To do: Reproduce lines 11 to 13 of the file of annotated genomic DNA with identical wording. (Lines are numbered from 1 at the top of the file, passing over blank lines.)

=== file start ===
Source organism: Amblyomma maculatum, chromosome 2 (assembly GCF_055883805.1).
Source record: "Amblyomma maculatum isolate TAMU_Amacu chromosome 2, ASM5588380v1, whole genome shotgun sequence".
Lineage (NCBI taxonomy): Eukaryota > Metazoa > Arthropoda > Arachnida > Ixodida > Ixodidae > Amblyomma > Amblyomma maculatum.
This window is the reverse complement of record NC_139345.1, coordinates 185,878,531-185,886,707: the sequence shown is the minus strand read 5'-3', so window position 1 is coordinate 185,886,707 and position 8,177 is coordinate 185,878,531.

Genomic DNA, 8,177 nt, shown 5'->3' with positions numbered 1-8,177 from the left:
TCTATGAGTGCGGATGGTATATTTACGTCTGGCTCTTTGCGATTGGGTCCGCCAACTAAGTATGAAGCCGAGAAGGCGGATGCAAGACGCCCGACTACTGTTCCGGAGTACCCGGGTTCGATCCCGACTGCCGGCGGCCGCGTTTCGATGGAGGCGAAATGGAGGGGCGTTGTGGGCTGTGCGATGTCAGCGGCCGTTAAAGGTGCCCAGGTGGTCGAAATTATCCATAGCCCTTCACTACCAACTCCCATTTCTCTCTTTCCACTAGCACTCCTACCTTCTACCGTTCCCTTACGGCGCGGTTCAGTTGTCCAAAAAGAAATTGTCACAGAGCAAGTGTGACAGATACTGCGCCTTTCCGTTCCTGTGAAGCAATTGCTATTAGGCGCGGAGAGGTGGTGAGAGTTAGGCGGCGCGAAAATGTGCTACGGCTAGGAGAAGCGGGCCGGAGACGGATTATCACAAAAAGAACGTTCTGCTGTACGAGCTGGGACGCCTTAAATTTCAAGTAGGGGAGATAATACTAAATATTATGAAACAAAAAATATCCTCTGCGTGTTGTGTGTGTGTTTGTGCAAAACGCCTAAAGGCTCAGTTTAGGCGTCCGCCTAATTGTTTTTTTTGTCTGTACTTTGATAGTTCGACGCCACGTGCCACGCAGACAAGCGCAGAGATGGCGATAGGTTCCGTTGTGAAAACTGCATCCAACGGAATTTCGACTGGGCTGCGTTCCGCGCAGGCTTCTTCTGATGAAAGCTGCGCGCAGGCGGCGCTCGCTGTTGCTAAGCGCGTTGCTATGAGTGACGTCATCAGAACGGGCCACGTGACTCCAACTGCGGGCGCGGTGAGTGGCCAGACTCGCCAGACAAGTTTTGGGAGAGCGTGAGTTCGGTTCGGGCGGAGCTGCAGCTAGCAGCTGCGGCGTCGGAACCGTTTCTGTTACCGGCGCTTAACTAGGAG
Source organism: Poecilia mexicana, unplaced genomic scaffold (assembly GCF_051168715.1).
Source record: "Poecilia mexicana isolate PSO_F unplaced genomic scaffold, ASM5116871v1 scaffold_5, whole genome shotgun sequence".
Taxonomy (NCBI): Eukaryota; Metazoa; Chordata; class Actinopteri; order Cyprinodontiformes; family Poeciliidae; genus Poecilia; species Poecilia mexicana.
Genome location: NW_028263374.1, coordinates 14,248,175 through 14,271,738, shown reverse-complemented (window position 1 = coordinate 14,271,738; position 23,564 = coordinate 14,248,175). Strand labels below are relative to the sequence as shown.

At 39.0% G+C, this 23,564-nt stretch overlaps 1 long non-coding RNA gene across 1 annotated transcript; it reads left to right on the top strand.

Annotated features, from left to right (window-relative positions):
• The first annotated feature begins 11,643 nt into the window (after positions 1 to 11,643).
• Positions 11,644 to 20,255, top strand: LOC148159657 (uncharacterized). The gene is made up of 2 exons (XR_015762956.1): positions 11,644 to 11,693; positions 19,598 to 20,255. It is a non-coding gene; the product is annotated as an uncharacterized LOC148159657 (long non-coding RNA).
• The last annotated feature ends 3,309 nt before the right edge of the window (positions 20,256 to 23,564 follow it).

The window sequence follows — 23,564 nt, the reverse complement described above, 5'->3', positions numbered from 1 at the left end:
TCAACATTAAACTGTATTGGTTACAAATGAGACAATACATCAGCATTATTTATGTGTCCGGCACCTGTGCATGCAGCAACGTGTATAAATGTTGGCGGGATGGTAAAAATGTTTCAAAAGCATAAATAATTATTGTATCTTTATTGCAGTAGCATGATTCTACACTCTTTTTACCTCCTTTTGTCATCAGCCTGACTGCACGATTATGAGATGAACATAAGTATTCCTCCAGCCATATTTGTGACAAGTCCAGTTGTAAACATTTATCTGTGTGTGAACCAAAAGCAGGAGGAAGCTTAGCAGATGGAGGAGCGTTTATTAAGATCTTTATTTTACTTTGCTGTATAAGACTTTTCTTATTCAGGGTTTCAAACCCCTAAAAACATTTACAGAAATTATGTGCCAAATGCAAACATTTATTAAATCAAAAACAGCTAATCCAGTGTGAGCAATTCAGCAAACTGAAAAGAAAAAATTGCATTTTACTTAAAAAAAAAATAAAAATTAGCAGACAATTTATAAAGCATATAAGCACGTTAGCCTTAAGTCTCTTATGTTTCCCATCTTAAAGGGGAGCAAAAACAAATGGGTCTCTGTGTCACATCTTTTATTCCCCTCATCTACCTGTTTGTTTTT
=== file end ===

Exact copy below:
At 39.0% G+C, this 23,564-nt stretch overlaps 1 long non-coding RNA gene across 1 annotated transcript; it reads left to right on the top strand.

Annotated features, from left to right (window-relative positions):
• The first annotated feature begins 11,643 nt into the window (after positions 1 to 11,643).